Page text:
If I had listened to “Cez Ostrie Skal,” the third album by the Slovakian Pagan Black Metal band KRAJINY HMLY, at the right moment, it would undoubtedly have secured a spot in my top five albums of 2022. Unfortunately, the sheer onslaught of daily releases, coupled with the fact that this reviewed album was unleashed upon the world in the penultimate week of the previous year, meant that I only got my hands on “Cez Ostrie Skal” a few months later. However, I can assure you that in my list of top albums for 2023, I will definitely include an honorable mention for this masterpiece. It’s truly a “sin” that such a sensational work hasn’t received the attention it deserves.
It’s intriguing how, from time to time, we encounter releases and bands that should be celebrated by audiences worldwide, yet, for mysterious reasons that elude our understanding, they remain relatively obscure. This is undoubtedly the case with both the album “Cez Ostrie Skal” and the band KRAJINY HMLY.
What an immaculate band this is! Pagan Black Metal with a melodic touch, sensational instrumentation, captivating guitar lines, splendid melodies that embed themselves in your mind upon first listen, raspy and aggressive vocals with a distinctive “rough” edge, magnificent and incredibly organic sound production, particularly in the drum lines, which are utterly spellbinding. The graphic production is a spectacle in itself, and I’ll delve into that further shortly.
Yet, despite all these remarkable qualities, one question lingers: why isn’t this masterpiece being hailed globally? I’ve immersed myself in this album over the past few weeks, dissecting its artwork with the question in mind, and the only plausible answer that came to me is the use of the Slovak language in the band’s name (which translates to “Land of Mist”), song titles, and lyrics. I’ve witnessed a similar situation with some excellent Polish and Brazilian bands that also use their native languages. This might create a sense of unfamiliarity for those not accustomed to less commonly spoken, somewhat “exotic” languages, potentially erecting a barrier to the appreciation and propagation of these bands in the scene. I can only surmise that this linguistic aspect may be a contributing factor.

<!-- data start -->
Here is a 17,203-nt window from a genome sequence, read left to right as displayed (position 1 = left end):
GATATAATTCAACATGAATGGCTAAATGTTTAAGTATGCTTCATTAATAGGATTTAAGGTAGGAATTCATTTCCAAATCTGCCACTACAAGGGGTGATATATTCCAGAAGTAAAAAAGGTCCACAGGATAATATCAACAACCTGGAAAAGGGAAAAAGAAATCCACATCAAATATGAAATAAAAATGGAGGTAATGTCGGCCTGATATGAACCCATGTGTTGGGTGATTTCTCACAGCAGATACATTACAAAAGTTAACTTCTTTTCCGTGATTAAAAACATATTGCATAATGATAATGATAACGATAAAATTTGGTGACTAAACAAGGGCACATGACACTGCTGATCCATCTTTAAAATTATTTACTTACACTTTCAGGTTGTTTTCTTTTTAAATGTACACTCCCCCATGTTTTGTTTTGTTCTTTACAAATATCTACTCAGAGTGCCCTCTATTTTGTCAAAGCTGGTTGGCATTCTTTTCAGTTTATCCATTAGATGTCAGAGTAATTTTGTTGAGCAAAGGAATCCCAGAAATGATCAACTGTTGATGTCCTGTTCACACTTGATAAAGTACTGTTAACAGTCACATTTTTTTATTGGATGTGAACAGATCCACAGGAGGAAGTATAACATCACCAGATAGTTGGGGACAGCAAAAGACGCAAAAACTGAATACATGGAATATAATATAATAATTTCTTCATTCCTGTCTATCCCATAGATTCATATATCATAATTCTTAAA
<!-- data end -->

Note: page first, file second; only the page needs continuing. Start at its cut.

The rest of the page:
Interestingly, this very element of language and the lyrics sung in Slovak, with their aggressive pronunciation and unique inflections, bestow a distinctive and original identity upon KRAJINY HMLY’s music. To me, this is a significant highlight and one of the best aspects of “Cez Ostrie Skal.”
The atmospheric keyboard introduction that opens the album and kicks off the track “Do Priepasti” somehow evokes memories of extreme music from the 1990s, a factor I view positively. This becomes notably contrasting when the other instruments burst through the speakers, unveiling a composition with profoundly epic and unforgettable melodies, and soundscapes that evoke a strong sense of heroism. This track is my personal favorite among the eight compositions comprising this work, and I must commend the brilliance and synergy between guitarists Felgor and Namtar, who manage to extract pure emotion from their respective instruments, providing the composition precisely what it needs.